Photo by Кинг-оф-Сельдь
The wailing woke me at 3:00 AM. I tried to ignore it. I had to get up for work in a few hours. A bus and two subways, my commute to Manhattan was substantial. At first, I thought it must be a dog crying in the cold winter’s night. But after a few seconds, I realized it was a woman screaming my mother’s name.
Finally, my mother emerged from her bedroom in her thin cotton robe. She stopped short in the hallway in front of my bedroom door, just listening. I could tell she knew who it was. Unable to go back to sleep in this racket, I ran out of my room into the living room and saw the wailer through the window, standing on the street corner still screaming. When I was little, I used to call it “crash corner” before the city of New York deigned to install a traffic light at our patch of Flatlands Avenue in Brooklyn.
Florence. A big-boned woman with unkempt, unevenly dyed long brown hair, who was a gambling acquaintance of my parents’. American born. My parents were Eastern European refugees from the war. Everyone they knew was classified as either “Greeneh” like them, or American born. Having American grandparents like Florence, was tantamount to Mayflower status. But my father thought she was just a loudmouth. At the moment, I had to agree.
My first thought wasn’t curiosity about why she was contorting her face like that or even why she was destroying my night. I was just furious at myself for having returned to this chaotic world, after having successfully escaped to college. But $12,000 a year as an editorial assistant didn’t go very far in 1985. The only thing I knew was that I wanted to escape, but I had no plan. I knew how to write papers about Jane Austen’s use of the library in Pride and Prejudice. I didn’t know how to do life.
My mother finally decided to act. Ma slowly opened up the front door, and inched out onto the porch. She was scream-whispering, as if the neighbors hadn’t already been wakened. I withdrew from the window, but not too far; I wondered what my mother had done this time.
“Florence, Florence, calm down, why are you screaming?”
The calm in Ma’s voice seemed to inflame Florence more.
”YOU SAID YOU’D COME BACK. GIVE ME MY MONEY! WHERE IS MY MONEY?”
“Florence, quiet down. You’re going to give yourself a heart attack.”
This went back and forth until Ma decided it was best to get Florence into the house. I retreated to my room, which was off the kitchen. I left the door slightly ajar. Kneeling beside the open crack, I saw Florence—quiet but still wild-eyed — and my mother sitting at the dining table.
After a few more “Where’s my money”s followed by my mother’s phony concerns for Florence’s health, I ascertained that they’d been playing poker earlier that night.
A dozen years earlier, Ma had temporarily stopped playing cards when Dad had threatened her with divorce. She began playing again, with a vengeance, after I left home for college. And now that I was back home, she was more out of control than ever, sometimes gone for days at a time at illegal gambling dens in Brooklyn, borrowing money from whomever she nudged long enough. Dad often was there too, but I was more forgiving toward him; he still made it to work six days a week, at the decorating store he owned with his brother. Ma thought I was just a daddy’s girl. I refused to admit that she had a point.
“That’s okay,” she used to say, “I loved my father more, too.” This night, Ma had been playing without him.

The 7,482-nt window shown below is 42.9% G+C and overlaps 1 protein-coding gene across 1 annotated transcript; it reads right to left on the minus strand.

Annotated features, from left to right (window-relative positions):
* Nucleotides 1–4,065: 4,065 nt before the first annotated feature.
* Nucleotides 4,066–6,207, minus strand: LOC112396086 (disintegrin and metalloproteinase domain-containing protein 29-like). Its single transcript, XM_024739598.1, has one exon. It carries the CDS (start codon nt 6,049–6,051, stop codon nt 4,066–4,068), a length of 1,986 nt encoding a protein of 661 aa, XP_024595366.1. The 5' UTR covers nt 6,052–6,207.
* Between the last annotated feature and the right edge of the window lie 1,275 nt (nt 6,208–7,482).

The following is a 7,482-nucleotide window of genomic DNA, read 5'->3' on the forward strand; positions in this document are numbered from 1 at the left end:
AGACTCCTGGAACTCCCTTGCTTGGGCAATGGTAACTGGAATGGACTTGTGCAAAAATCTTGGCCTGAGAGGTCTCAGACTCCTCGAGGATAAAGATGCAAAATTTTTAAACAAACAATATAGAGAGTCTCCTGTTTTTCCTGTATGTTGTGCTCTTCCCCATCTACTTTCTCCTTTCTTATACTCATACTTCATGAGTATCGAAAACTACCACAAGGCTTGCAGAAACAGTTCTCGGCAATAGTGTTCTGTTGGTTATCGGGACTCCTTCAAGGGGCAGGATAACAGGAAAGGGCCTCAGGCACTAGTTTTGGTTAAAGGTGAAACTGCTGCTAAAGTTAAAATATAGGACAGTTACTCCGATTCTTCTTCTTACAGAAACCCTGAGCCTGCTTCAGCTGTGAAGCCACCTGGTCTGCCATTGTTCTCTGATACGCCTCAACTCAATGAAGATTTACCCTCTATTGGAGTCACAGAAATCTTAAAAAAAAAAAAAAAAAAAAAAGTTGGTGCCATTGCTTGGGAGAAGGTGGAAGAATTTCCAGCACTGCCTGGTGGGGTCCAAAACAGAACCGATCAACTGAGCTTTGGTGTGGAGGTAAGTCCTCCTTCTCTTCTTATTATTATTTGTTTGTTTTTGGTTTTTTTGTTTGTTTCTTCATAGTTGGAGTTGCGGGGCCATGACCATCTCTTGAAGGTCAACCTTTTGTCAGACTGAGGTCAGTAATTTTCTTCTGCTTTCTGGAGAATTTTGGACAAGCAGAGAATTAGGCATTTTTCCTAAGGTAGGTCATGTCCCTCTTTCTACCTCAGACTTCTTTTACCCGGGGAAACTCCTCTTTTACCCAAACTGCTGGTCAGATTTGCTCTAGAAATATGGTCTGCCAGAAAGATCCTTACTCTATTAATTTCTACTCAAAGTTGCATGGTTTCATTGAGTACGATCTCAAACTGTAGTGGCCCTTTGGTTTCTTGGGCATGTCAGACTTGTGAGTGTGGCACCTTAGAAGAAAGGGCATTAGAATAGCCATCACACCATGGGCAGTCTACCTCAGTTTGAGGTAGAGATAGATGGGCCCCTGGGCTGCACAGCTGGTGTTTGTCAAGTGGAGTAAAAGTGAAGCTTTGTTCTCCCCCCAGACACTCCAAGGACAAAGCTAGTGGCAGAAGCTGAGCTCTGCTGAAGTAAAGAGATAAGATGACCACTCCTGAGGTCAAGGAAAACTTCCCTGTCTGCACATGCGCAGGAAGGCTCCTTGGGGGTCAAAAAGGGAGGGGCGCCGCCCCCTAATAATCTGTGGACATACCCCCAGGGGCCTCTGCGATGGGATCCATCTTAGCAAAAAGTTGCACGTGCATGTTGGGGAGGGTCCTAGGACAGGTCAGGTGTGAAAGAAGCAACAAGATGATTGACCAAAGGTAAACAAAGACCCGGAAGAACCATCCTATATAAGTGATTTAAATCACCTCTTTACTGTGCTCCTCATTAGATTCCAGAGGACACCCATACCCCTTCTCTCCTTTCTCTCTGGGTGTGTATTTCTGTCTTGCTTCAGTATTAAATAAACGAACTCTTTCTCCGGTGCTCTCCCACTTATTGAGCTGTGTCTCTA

“You said you were going home to get my $300! WHERE’S MY MONEY!”
“What do you mean, Florence?”
I thought Florence would smack her but she just went back to wailing. Then, a new wrinkle.
“THEY’RE GOING TO KILL MY DAUGHTER! OH! OH! WHAT DID YOU DO TO ME? THEY HAVE A KNIFE TO HER THROAT! GIVE ME MY MONEEEEEEEEEEEY.”
Hmm. She’s out playing 5 card stud while some loan shark’s thugs hold a knife to her daughter? Blithely playing cards and lending my mother money? Nu-uh.
“Florence, what do you mean?”
“CLARA, DO YOU WANT ME TO PUT A KNIFE TO YOUR DAUGHTER’S THROAT? IS THAT WHAT YOU WANT?”
That was enough for me. I ran back to the furthest room in the house.
Finally, Ma ended the stalemate. She left Florence at the table, and walked back to the master bedroom. She woke up Dad, who had managed to sleep through the whole thing.
“Archie. Arahleh.” I couldn’t hear the words, but whatever they were, they were spoken gently, lovingly.
“No. I told you. I will never pay your debts again.”
“Archie, please. Please. Archie, please. Please.”
Finally, I heard a quick loud cracking sound. I was sure he had slapped her. He’d never done anything like that before. To be honest, I couldn’t blame him.
It was a slap of resignation. Again. I heard a closet door open, then some rustling, then the closet door close. He would have to find a new secret stash.
“Here, Florence.” Ma sounded as if she was lending her neighbor a cup of sugar. The madwoman was gone within seconds.
Ma silently walked past me and went back to bed. The house was eerily quiet, except for the clicking sound of Ma turning on the Late Late Show. As I slowly passed my parents’ bedroom on the way back to mine, I could see my father was already asleep again, while my mother calmly watched her 13” black and white TV, wearing headphones plugged in to the set.
Mindy Greenstein is a clinical psychologist and author of the acclaimed memoir, The House on Crash Corner (Greenpoint Press, 2011). She also writes The Flip Side, an eclectic blog, for PsychologyToday.com. Her essays have appeared in The New York Times, Washington Post, SELF, and various other newspapers, magazines, and journals. Dr. Greenstein is a research affiliate of the Department of Psychiatry and Behavioral Sciences at Memorial Sloan Kettering Cancer Center, where she was one of the developers of Meaning-Centered Group Psychotherapy.